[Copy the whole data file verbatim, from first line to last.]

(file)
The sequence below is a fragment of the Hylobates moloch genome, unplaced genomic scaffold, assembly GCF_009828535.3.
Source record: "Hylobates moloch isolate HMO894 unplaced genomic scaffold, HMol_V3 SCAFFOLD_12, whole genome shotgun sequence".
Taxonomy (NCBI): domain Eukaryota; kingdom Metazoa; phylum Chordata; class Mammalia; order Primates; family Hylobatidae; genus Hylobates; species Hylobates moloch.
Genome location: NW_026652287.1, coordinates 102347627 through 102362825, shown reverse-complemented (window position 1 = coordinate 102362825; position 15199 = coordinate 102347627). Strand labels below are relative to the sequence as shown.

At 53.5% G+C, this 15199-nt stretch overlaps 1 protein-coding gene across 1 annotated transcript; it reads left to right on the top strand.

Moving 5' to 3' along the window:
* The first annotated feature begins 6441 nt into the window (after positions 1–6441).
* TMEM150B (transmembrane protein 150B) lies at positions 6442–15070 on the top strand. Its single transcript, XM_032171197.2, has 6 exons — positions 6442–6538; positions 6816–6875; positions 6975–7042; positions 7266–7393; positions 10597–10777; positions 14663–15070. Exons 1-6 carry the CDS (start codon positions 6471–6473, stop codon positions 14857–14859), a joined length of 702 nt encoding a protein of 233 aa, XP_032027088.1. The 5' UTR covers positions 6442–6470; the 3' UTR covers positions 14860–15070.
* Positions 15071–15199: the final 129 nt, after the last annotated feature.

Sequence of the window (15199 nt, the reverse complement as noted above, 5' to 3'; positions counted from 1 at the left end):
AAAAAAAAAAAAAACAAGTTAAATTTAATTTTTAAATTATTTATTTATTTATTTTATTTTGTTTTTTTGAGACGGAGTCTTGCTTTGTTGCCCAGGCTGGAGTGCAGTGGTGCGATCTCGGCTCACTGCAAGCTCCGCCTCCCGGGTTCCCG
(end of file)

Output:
The sequence below is a fragment of the Hylobates moloch genome, unplaced genomic scaffold, assembly GCF_009828535.3.
Source record: "Hylobates moloch isolate HMO894 unplaced genomic scaffold, HMol_V3 SCAFFOLD_12, whole genome shotgun sequence".
Taxonomy (NCBI): domain Eukaryota; kingdom Metazoa; phylum Chordata; class Mammalia; order Primates; family Hylobatidae; genus Hylobates; species Hylobates moloch.
Genome location: NW_026652287.1, coordinates 102347627 through 102362825, shown reverse-complemented (window position 1 = coordinate 102362825; position 15199 = coordinate 102347627). Strand labels below are relative to the sequence as shown.

At 53.5% G+C, this 15199-nt stretch overlaps 1 protein-coding gene across 1 annotated transcript; it reads left to right on the top strand.

Moving 5' to 3' along the window:
* The first annotated feature begins 6441 nt into the window (after positions 1–6441).
* TMEM150B (transmembrane protein 150B) lies at positions 6442–15070 on the top strand. Its single transcript, XM_032171197.2, has 6 exons — positions 6442–6538; positions 6816–6875; positions 6975–7042; positions 7266–7393; positions 10597–10777; positions 14663–15070. Exons 1-6 carry the CDS (start codon positions 6471–6473, stop codon positions 14857–14859), a joined length of 702 nt encoding a protein of 233 aa, XP_032027088.1. The 5' UTR covers positions 6442–6470; the 3' UTR covers positions 14860–15070.
* Positions 15071–15199: the final 129 nt, after the last annotated feature.

Sequence of the window (15199 nt, the reverse complement as noted above, 5' to 3'; positions counted from 1 at the left end):
AAAAAAAAAAAAAACAAGTTAAATTTAATTTTTAAATTATTTATTTATTTATTTTATTTTGTTTTTTTGAGACGGAGTCTTGCTTTGTTGCCCAGGCTGGAGTGCAGTGGTGCGATCTCGGCTCACTGCAAGCTCCGCCTCCCGGGTTCCCG